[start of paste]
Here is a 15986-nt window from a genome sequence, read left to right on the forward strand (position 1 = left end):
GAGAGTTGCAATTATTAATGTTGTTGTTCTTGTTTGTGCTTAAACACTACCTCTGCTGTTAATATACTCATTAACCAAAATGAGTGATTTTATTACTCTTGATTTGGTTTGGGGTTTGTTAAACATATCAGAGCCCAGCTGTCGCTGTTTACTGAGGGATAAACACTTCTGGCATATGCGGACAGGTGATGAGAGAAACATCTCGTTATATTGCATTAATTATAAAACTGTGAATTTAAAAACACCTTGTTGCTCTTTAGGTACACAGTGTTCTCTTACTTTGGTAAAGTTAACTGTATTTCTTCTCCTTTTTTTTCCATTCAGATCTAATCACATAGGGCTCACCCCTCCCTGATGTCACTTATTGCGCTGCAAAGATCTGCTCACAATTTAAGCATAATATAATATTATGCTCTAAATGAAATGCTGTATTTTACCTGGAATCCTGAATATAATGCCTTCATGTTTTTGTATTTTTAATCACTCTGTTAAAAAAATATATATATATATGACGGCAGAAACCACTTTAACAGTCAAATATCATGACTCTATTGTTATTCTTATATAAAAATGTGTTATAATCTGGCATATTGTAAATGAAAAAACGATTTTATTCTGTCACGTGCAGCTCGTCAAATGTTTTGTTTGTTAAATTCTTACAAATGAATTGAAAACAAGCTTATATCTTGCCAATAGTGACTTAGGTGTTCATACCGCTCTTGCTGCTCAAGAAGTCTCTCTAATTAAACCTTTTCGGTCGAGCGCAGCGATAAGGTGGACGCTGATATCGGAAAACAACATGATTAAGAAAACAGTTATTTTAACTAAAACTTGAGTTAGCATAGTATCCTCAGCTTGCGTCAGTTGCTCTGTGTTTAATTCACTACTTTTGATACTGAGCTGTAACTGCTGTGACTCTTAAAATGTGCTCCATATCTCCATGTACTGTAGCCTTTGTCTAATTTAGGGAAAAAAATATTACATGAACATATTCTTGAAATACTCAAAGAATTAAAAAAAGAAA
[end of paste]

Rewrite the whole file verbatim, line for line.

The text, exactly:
Here is a 15986-nt window from a genome sequence, read left to right on the forward strand (position 1 = left end):
GAGAGTTGCAATTATTAATGTTGTTGTTCTTGTTTGTGCTTAAACACTACCTCTGCTGTTAATATACTCATTAACCAAAATGAGTGATTTTATTACTCTTGATTTGGTTTGGGGTTTGTTAAACATATCAGAGCCCAGCTGTCGCTGTTTACTGAGGGATAAACACTTCTGGCATATGCGGACAGGTGATGAGAGAAACATCTCGTTATATTGCATTAATTATAAAACTGTGAATTTAAAAACACCTTGTTGCTCTTTAGGTACACAGTGTTCTCTTACTTTGGTAAAGTTAACTGTATTTCTTCTCCTTTTTTTTCCATTCAGATCTAATCACATAGGGCTCACCCCTCCCTGATGTCACTTATTGCGCTGCAAAGATCTGCTCACAATTTAAGCATAATATAATATTATGCTCTAAATGAAATGCTGTATTTTACCTGGAATCCTGAATATAATGCCTTCATGTTTTTGTATTTTTAATCACTCTGTTAAAAAAATATATATATATATGACGGCAGAAACCACTTTAACAGTCAAATATCATGACTCTATTGTTATTCTTATATAAAAATGTGTTATAATCTGGCATATTGTAAATGAAAAAACGATTTTATTCTGTCACGTGCAGCTCGTCAAATGTTTTGTTTGTTAAATTCTTACAAATGAATTGAAAACAAGCTTATATCTTGCCAATAGTGACTTAGGTGTTCATACCGCTCTTGCTGCTCAAGAAGTCTCTCTAATTAAACCTTTTCGGTCGAGCGCAGCGATAAGGTGGACGCTGATATCGGAAAACAACATGATTAAGAAAACAGTTATTTTAACTAAAACTTGAGTTAGCATAGTATCCTCAGCTTGCGTCAGTTGCTCTGTGTTTAATTCACTACTTTTGATACTGAGCTGTAACTGCTGTGACTCTTAAAATGTGCTCCATATCTCCATGTACTGTAGCCTTTGTCTAATTTAGGGAAAAAAATATTACATGAACATATTCTTGAAATACTCAAAGAATTAAAAAAAGAAA